Security For Non-Technical IT Managers In 2015

article5_224290948By Daniel Aldam.

In today’s corporate climate, it is commonplace for an IT manager not to have high levels of professional IT experience. While the manager may be great at management, it makes it difficult to provide technical direction for staff, not to mention bridging the communication gap between the purely technical, and normal people. In this article we will investigate what it is to be secure in IT, and what steps you should be taking in 2015 to ensure your business isn’t the next company to be attacked.

Until an argument can be framed, it can’t be effectively analysed. Among academics in IT, security as a concept is based on the ‘C.I.A. Triad’. Confidentiality (availability to those that should have access, and nobody else), Integrity (the data should be verifiably accurate, and in its intended form, free from modification from illegitimate sources, free from defects from operating system, software and hardware), and Available (those that should have access, should have it at the anticipated times – a stolen server could still remain confidential, and maintain integrity, but it’s pretty useless in the local pawn shop). In reality, most businesses consider availability to be more aligned to business continuity rather that security, and within reason this is a completely valid view, that we will stick with in the context of this article.

As with all business decisions, financial considerations are paramount. The old way of thinking was that the amount that a company should spend on IT security needs to be significantly less that the potential losses if a security incident were to happen, based on the probability of an event occurring. We all need to recognise that there are new legal requirements since March 2014 to protect personal information, and only a business imperative to protect trade secrets. That’s right – all businesses (with a small number of exceptions) that have an annual turnover of more than $3 million per year are legally required to protect personal any information they have. The penalties that could be applied are significant, so although we don’t need to be reckless with the budget, it is essentially an expectation in Australia that most businesses need to spend a portion of their income on IT security. This is now a cost of business, in the same way it is expected that someone suitably skilled will perform bookkeeping and accountancy services for the purpose of taxation.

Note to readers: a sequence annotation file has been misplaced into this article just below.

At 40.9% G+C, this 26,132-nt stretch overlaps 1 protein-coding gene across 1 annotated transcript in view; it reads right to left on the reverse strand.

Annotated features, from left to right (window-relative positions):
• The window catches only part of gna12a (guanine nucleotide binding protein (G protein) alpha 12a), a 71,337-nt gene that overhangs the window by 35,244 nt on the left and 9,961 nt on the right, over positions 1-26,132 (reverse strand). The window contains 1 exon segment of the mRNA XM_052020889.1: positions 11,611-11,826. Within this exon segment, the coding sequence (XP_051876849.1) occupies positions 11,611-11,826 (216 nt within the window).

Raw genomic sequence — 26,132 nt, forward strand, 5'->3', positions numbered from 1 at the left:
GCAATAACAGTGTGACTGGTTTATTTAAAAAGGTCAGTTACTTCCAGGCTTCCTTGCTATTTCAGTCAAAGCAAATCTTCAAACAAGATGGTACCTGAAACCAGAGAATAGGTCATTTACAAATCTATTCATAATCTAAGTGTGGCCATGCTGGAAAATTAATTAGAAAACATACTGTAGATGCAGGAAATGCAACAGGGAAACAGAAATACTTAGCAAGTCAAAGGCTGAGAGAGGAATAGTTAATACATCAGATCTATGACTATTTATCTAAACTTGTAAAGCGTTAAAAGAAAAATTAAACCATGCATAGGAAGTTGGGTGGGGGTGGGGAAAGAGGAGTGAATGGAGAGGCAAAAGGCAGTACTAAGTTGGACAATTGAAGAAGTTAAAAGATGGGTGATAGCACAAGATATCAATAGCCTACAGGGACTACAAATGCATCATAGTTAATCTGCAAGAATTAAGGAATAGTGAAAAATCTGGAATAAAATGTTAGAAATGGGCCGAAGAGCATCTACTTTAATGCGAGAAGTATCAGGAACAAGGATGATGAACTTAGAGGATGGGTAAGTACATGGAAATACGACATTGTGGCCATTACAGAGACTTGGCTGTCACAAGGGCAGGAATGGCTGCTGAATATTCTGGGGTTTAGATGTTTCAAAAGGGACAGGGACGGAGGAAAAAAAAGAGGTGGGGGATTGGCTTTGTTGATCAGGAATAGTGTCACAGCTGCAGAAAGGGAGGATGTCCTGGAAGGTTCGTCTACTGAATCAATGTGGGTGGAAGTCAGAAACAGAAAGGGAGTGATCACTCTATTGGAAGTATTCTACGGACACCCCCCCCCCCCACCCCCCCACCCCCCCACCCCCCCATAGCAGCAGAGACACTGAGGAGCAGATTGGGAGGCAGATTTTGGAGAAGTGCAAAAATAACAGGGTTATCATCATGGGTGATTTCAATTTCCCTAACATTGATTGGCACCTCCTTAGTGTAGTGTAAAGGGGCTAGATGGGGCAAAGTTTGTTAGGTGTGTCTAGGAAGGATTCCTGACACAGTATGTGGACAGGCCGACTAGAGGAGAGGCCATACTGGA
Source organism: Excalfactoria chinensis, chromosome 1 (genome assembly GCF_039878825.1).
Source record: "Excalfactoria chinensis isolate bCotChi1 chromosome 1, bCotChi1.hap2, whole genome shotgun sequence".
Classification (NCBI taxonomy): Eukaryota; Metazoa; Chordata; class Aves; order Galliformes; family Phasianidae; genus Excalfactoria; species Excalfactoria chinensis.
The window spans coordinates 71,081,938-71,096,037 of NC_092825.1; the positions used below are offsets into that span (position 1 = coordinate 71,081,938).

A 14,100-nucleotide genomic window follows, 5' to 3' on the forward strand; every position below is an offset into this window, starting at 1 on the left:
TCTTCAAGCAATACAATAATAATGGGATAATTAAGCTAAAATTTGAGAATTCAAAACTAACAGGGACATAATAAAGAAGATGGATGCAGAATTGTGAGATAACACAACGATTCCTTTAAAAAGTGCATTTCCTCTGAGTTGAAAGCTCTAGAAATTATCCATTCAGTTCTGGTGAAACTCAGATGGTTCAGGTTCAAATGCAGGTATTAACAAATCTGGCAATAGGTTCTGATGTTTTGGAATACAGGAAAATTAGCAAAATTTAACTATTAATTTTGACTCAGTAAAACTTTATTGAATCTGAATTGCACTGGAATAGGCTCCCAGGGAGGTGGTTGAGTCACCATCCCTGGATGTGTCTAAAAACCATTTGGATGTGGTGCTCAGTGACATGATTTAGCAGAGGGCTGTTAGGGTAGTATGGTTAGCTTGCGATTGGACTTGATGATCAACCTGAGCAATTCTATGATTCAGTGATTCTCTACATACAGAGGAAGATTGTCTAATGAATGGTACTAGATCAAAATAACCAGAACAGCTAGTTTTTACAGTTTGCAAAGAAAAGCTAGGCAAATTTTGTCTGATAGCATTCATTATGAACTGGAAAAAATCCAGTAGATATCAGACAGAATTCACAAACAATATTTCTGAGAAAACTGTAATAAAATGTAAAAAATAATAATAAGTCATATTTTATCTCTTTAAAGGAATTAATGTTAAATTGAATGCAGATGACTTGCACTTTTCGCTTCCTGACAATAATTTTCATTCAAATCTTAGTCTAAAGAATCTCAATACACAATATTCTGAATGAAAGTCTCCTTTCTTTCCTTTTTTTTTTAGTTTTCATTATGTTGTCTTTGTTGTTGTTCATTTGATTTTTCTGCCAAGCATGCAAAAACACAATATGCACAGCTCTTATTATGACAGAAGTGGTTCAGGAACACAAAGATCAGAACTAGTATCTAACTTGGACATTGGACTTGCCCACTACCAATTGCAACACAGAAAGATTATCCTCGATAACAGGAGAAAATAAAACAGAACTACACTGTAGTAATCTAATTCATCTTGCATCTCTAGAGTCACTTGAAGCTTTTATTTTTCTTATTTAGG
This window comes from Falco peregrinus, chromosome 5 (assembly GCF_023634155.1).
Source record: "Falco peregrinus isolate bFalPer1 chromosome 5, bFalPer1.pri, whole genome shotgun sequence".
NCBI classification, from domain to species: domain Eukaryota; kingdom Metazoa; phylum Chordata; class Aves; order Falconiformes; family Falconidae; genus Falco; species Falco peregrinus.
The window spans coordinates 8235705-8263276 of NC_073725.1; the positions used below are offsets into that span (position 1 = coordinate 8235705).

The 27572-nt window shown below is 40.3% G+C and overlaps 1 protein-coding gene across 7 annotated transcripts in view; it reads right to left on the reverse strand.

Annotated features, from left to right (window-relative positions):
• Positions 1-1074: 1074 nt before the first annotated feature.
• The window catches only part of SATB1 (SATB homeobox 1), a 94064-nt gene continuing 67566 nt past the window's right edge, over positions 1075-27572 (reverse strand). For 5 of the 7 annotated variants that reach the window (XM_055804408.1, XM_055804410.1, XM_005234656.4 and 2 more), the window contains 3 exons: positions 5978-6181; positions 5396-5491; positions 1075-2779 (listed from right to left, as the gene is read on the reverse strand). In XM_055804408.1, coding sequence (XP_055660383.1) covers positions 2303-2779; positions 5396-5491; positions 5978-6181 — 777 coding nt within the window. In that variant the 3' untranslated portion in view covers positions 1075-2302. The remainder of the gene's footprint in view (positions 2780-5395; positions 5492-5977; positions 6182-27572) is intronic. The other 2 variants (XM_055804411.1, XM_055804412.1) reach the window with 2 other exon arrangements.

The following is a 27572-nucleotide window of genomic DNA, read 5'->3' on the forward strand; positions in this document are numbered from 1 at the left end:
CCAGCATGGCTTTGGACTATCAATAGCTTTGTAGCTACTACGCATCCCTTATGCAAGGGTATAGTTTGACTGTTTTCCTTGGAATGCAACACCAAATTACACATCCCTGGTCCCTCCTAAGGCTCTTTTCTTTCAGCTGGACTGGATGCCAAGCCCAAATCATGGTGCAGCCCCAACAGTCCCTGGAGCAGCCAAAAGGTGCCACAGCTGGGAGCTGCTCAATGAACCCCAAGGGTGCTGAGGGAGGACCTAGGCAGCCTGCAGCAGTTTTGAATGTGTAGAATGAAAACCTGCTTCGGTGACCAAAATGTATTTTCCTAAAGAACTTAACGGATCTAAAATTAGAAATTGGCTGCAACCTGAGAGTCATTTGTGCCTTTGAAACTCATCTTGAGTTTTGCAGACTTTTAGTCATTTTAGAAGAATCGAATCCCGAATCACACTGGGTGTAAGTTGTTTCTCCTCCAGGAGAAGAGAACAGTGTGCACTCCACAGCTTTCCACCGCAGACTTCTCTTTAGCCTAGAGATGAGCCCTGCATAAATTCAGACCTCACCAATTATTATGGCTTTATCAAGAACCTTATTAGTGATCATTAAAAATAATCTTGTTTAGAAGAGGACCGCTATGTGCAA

So, we’ve established what it is to be secure, and that it is an expectation that your business will take reasonable actions to be secure, the next step is to assess risk. Is your business going to be targeted by attackers? The simple answer is an emphatic “yes”. Let me give a couple of quotes here to illustrate.

“There are two types of companies: those that have been hacked and those that don’t know they’ve been hacked.” 2013, Mark Russinovich, Technical Fellow in the Cloud and Enterprise Division at Microsoft.

                  “There are two types of companies: those that have been hacked and those that will be hacked” 2012, FBI Director Robert Mueller

                  “Intruders are looking for information on Australia’s business dealings, its intellectual property, its scientific data and the government’s intentions” 2014, Defence Signals Directorate (dsd.gov.au)

It’s pretty clear that some well-informed individuals and organisations believe the threat is real. And, just in case you really believe that your business has nothing of value, you need to realise that attackers view you as money. Your details are worth money on the Black Market. Your credit card and its CVV number are worth $2, your full name and date of birth and address are worth $3, bank account details – $5, health information – $10, recent credit card number up to $45. A skilled attacker may be able to harvest tens of thousands of these details from one well-placed piece of malware. Imagine earning up to $450,000 for a few weeks work in software development. CryptoLocker, a recent piece of malware that encrypted people’s data and would only decrypt it for a fee was conservatively estimated to have earned a minimum of $30,000,000 in just 100 days. Anyone with the propensity to act in defiance of laws is not going to stop hacking when the financial rewards are potentially so high. You are a target, you will be a target for the foreseeable future, and worse, there will be an increase in attacks for some time to come. After all, if you were making this kind of money, would you stop?

A final note on the concept of security before we deal with mitigation – Information Technology grows at an exponential rate, and security suffers as a result.   Essentially, all IT hardware and software is shipped with security issues, and as such, there is no such thing as a secure system. Security is a journey, not a destination, and we all need to continually modify our environments and thinking to try and stay ahead of the attackers.

Now for the really juicy part – at least 85% of targeted cyber intrusions can be defeated with these seven achievable steps. In most organisations, the infrastructure is already in place to make these changes, so there is no capital outlay. There are design and implementation costs. However, they shouldn’t be too burdensome for a well-maintained network.

Remove administrative/root rights for users. Administrative/root rights give a user the ability to perform any action on a given computer. A user with these rights can install software (including malware), see all data, change security policies, and anything else you can think of, and it isn’t restricted to their own user account – they have unrestricted access to everything on that computer. Many years ago, this was often a requirement for some legacy software. However, the IT landscape has changed significantly since. Many companies haven’t updated their policies to reflect this – giving administrative rights to people certainly makes IT support easier, but at the cost of security.